Neither. Convergence is becoming more similar over time, while conservatism is staying consistent over time, and I don't know enough to claim anything about the past.

My premise is that microbiomes are shaped by selective pressure. My argument is that we can see evidence of selective pressure in communities that have converged more than you would expect by chance alone.

Well said. I guess I would frame this as 'evidence of having converged by the present day' instead of 'evidence of having converged over the course of >1m years,' if that makes sense. I am foregrounding selective pressure and it's current result, without speculating on the timescale needed to get there.

If history is a big part of your paper, you might need some historic DNA and a more qualified colleague! :joy_cat:

Well the only other advice I've gotten is "go talk to a phylogeneticist" :rofl:

So basically microbiomes don't tell us anything concretely about the past-- which I agree with. I remember I had this thought when Moeller et al. (2014) came out trying to show "rapid changes in the gut microbiome during human evolution" which I thought was kind of a stretch.

And yes I would love to conduct a study on preserved fecal/gut samples from museums to see how stable gut microbiomes have been over time. One can only dream.
Thanks again for the thoughts. The selective pressures way of thinking is makes more sense than trying to grasp at evolutionary stories that may or may not be true.

Thanks for the great discussion, Sam! I think we have reached a consensus, and you summed it up really well.

If you want to focus the investigation on selective pressure, these papers show how to use phylogeny to show evidence selective pressure working to shape a ecological community.



The core idea is to compare the phylogenic composition of taxa against a random one, and if the taxa are pulled closer together or pushed further apart, then this provides evidence that there is selective pressure pulling or pushing on these clades.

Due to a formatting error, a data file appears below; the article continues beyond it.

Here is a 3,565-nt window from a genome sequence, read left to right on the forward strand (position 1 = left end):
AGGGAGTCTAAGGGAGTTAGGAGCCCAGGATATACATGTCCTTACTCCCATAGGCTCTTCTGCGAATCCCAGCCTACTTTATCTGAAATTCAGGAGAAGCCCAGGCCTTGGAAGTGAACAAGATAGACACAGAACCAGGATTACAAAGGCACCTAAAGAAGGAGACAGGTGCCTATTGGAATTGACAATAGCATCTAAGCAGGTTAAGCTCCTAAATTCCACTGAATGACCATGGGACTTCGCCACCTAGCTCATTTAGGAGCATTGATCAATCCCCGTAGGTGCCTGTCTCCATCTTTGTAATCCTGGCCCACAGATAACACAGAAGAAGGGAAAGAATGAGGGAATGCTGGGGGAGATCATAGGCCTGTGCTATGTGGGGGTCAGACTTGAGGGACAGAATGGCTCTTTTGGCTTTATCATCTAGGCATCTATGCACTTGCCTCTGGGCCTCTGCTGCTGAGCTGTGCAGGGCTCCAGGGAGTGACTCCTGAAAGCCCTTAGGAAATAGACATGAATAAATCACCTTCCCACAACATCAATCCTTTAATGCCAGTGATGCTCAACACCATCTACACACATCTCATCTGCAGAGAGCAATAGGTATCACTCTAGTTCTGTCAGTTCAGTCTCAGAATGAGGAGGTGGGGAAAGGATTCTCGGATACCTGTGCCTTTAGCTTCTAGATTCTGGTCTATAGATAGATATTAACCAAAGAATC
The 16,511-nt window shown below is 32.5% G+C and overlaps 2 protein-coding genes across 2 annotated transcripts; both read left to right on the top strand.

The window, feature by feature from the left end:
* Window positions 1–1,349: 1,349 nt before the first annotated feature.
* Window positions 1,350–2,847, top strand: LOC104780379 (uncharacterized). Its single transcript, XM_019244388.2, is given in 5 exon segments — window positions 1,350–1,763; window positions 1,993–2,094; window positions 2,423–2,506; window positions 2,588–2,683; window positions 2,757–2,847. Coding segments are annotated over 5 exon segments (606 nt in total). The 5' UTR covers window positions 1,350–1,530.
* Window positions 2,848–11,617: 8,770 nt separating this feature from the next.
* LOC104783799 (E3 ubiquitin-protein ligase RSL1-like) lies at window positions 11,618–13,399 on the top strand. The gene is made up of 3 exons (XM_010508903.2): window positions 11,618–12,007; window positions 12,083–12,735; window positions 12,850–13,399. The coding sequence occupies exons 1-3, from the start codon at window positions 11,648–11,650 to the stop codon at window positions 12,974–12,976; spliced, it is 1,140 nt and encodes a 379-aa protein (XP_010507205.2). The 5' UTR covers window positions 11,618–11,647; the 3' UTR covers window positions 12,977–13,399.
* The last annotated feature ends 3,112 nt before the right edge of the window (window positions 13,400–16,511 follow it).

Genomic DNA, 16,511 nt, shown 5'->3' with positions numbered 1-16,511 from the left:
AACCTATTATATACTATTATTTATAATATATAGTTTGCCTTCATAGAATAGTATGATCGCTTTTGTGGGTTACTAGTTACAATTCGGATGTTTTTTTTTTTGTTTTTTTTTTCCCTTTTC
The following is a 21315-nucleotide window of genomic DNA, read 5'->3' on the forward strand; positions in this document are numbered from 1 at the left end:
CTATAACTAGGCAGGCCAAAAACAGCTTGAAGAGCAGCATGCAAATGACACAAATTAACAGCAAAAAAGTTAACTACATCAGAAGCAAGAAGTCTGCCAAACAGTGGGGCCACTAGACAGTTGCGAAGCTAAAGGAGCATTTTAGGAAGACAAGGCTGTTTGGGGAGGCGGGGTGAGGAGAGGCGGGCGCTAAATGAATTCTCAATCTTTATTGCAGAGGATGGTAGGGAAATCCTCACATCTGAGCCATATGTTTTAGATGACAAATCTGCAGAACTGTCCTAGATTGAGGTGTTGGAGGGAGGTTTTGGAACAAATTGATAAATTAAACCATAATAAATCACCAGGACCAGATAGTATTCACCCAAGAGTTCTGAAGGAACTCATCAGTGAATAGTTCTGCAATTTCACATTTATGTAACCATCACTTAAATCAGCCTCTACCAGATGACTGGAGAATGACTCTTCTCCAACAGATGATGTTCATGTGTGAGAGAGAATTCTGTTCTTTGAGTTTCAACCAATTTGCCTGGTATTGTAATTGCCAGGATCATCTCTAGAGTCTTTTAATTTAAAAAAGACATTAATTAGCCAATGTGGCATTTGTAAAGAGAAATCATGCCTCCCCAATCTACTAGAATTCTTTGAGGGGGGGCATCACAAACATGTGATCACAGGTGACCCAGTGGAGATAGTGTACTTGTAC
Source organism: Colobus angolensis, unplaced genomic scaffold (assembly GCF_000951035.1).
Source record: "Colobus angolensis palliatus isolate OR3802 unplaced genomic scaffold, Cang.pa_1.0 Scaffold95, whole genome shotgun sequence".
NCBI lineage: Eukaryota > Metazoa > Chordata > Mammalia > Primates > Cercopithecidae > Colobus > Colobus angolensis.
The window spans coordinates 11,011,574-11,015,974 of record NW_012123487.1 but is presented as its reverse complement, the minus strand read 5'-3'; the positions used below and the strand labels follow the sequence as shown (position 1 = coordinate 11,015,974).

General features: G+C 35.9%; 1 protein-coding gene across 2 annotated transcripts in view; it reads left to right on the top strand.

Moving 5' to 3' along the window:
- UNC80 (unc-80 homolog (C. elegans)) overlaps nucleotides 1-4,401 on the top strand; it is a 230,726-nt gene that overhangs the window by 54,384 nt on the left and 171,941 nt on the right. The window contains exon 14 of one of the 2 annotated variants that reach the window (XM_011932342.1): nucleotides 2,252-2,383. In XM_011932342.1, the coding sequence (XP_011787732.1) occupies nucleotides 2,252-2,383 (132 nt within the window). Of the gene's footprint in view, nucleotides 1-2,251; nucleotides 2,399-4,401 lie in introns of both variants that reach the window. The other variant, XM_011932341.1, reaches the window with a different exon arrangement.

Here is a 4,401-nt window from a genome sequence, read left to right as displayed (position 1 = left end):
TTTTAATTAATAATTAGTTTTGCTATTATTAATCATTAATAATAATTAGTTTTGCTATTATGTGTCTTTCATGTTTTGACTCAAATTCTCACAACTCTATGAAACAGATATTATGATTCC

Very cool. So almost like a co-occurrence analysis with phylogeny involved. Thanks for this. I'll let you know if end up applying this to my dataset. Would be interesting to see if similar patterns hold up in fish guts.

Cool, cool :sunglasses:

Full disclosure, I contributed to that last paper. Here's the code for calculating beta NTI / betaMNTD and the code for doing the regression analysis against other taxa or environment variables.

Here's how I described the method three years ago:

A positive slope (high abundance with high betaNTI), means that the microbe is most successful in a stochastic, high turnover environment. A negative slope (high abundance with negative betaNTI), means that the microbe is most successful in a stable environment with low turnover.

You can also look for selective pressure associated with environmental variables, like time.

The samples start with random selective pressure near day zero, and shift to
strong, homogenous selection by day 80.

Very interesting. I'll definitely try this out (when I get some extra time :sweat_smile:). But I am very curious how applying this model to a large comparative analysis might reveal some interesting patterns of phylosymbiosis and diet etc.
Thanks for the code!